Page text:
A rock-hewn cave used by Christians hiding from official church authorities has been found by chance at Hammamat Pharaon on the west Sinai coast, reports Nevine El-Aref
It was an ordinary morning at Hammamat Pharaon (Pharaoh's bath), the mini-resort south of Ras Sedr on the west coast of Sinai where for centuries locals and travellers have enjoyed the spa waters of the natural hot spring. The water, smelling slightly unpleasantly of sulphur, bubbles from the rock inside a cave and flows down into the sea. In the cave, where the darkness is heavy with steam, clients were enjoying a soak in the rock bath, or else waiting their turn for a therapeutic treatment for rheumatism, skin diseases or other ailments.
Meanwhile, an Egyptian archaeological mission from the Supreme Council of Antiquities (SCA) carrying out a routine cleaning operation in the area near the spring stumbled upon what is believed to be a fourth-century rock-hewn grotto decorated with Christian murals.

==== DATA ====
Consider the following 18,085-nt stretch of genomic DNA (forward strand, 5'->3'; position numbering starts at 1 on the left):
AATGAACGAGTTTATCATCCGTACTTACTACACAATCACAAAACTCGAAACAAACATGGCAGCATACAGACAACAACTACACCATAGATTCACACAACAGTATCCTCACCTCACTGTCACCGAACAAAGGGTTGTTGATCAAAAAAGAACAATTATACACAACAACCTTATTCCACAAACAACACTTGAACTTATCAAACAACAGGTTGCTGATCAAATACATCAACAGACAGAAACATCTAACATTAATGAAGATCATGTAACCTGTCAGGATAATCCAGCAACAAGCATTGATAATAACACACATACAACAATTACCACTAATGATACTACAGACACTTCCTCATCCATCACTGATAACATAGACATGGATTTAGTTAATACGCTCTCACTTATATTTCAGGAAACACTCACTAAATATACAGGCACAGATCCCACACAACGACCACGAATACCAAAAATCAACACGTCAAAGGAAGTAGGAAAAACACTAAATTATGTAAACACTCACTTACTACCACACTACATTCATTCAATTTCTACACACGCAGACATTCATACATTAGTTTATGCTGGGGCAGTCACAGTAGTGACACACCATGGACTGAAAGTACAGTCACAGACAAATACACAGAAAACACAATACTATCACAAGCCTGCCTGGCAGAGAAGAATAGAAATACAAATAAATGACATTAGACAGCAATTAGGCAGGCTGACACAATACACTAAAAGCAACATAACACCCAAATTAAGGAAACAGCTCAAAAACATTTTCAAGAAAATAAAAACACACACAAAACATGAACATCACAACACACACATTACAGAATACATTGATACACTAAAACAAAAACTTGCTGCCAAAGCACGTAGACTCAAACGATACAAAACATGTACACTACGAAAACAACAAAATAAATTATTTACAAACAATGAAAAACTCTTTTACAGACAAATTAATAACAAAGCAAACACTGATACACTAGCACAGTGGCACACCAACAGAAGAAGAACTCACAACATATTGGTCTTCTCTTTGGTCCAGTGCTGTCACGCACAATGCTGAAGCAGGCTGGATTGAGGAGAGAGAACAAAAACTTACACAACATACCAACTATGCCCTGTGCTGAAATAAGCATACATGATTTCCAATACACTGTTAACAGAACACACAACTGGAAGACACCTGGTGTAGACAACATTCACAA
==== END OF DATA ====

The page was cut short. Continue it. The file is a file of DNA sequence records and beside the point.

Zahi Hawass, secretary-general of the SCA, said last week's discovery was the second cave of its type to be discovered in Hammamat Pharaon and was only 25 metres away from first cave, which was used one to two hundred years later. The entrance to the new cave was blocked by a large amount of sand, stones and rubble. By removing all the dust and debris the team uncovered a one metre high vaulted entrance, which allowed the excavators to surmise that it could contain a church altar similar to the one found at Abu Suwera in Al-Tor, the capital town of South Sinai. However, further excavation revealed that the cave was not a church but may have been used by Christian followers or monks during the fourth and fifth centuries, a time of schism in the Christian doctrine of the Roman Byzantine Empire, when they needed to practise their preferred religious rituals far from the eyes of the leaders of the official church.
Friday, March 21, 2008
Fourth Century cave found in Sinai
Al Ahram Weekly (Nevine El-Aref)